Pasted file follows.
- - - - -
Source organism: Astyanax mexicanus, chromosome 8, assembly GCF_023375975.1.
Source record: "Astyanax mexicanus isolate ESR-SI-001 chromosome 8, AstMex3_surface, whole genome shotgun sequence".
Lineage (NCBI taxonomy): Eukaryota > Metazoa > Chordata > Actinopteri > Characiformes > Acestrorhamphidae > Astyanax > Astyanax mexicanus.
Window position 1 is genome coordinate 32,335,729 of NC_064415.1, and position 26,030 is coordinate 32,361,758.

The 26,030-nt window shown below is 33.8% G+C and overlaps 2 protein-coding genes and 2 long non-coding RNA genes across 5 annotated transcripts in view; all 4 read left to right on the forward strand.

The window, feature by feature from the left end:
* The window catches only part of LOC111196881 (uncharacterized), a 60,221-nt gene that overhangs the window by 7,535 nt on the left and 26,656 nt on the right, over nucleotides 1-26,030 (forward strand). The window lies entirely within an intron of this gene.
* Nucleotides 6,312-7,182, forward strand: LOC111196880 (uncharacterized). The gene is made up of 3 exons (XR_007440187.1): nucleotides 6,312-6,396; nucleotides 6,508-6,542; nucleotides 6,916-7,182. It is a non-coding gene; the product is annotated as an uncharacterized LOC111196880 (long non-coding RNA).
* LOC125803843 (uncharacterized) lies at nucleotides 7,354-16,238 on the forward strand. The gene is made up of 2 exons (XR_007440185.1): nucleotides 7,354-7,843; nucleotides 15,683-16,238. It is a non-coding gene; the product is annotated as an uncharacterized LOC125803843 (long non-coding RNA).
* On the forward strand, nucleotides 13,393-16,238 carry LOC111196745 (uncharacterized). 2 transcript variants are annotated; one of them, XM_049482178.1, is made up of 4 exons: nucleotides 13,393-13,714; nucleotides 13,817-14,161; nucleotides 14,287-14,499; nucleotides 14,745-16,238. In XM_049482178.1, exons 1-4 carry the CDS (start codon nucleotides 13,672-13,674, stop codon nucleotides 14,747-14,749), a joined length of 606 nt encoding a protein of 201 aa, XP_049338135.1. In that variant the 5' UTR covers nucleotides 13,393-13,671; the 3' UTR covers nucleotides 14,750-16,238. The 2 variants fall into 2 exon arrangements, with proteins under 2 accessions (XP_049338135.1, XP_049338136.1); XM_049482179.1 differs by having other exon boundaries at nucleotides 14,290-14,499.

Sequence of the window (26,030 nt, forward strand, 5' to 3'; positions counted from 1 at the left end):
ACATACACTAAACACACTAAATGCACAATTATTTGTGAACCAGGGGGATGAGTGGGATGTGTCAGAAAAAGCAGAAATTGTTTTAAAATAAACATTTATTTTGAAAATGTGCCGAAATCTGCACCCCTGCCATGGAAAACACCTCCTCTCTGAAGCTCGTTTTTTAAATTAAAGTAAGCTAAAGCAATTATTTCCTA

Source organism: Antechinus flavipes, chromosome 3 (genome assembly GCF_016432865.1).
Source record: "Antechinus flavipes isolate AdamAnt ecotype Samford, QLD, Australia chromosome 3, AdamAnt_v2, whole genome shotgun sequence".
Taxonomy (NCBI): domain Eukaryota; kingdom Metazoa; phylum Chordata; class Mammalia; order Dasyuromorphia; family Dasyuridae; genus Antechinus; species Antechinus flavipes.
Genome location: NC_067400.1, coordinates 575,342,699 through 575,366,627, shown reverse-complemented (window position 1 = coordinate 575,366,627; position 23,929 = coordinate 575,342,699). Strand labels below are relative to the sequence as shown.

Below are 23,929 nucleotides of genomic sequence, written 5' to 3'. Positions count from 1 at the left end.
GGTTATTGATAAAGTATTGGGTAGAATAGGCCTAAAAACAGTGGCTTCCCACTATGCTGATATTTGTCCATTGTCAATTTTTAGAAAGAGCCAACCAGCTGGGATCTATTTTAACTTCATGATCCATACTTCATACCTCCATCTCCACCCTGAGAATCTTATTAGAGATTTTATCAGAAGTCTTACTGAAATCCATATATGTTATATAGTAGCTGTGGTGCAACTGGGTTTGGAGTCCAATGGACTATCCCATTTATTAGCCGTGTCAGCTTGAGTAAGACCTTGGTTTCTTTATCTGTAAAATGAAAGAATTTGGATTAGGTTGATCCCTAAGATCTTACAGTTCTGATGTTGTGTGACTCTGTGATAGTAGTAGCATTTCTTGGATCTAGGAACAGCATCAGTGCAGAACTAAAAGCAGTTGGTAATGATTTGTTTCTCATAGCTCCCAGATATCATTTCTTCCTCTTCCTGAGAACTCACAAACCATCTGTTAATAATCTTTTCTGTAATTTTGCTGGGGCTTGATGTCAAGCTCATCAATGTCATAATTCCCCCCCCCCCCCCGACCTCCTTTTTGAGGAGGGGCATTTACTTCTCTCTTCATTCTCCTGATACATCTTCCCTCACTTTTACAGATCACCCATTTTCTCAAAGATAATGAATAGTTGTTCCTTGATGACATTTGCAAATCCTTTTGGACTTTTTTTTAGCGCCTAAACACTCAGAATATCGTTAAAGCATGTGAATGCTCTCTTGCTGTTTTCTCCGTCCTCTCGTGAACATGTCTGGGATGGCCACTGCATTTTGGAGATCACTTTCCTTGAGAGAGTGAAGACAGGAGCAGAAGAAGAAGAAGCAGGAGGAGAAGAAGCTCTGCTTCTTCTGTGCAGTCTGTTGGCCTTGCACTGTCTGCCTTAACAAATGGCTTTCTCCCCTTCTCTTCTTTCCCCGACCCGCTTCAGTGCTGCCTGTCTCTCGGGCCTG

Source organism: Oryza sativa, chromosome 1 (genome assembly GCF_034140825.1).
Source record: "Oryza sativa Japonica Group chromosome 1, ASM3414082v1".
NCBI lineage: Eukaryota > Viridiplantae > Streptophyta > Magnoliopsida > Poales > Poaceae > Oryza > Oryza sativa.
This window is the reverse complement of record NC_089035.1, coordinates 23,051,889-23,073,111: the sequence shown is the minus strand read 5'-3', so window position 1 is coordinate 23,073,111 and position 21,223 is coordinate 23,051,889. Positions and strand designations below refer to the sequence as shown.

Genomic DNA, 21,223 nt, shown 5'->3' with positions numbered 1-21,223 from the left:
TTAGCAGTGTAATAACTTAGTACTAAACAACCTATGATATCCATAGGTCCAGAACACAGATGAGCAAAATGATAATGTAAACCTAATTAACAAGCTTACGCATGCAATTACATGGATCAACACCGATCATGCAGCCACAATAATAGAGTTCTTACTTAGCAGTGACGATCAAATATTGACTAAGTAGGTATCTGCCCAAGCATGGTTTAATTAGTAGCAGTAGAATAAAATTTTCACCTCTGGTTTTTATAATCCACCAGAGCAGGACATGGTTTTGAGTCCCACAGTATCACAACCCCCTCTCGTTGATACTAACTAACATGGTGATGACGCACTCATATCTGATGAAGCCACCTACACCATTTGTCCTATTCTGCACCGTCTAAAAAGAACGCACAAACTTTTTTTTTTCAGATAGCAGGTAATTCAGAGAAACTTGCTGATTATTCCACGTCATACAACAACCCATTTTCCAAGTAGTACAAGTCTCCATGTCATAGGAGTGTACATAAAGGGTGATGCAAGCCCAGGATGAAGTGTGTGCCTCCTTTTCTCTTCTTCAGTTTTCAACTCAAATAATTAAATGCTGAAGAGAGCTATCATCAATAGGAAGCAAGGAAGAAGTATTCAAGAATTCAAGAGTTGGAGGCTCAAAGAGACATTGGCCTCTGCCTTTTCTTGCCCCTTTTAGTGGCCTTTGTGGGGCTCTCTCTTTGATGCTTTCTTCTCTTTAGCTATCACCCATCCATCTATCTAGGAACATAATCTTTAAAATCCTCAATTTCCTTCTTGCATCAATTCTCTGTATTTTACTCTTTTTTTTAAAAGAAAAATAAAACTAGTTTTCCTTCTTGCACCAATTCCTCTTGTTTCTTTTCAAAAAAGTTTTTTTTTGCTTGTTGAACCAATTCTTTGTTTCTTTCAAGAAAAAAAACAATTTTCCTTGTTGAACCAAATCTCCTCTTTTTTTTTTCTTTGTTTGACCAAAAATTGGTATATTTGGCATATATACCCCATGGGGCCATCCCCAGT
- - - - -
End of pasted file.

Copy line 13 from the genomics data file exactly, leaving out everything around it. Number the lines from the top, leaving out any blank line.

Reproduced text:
Source organism: Antechinus flavipes, chromosome 3 (genome assembly GCF_016432865.1).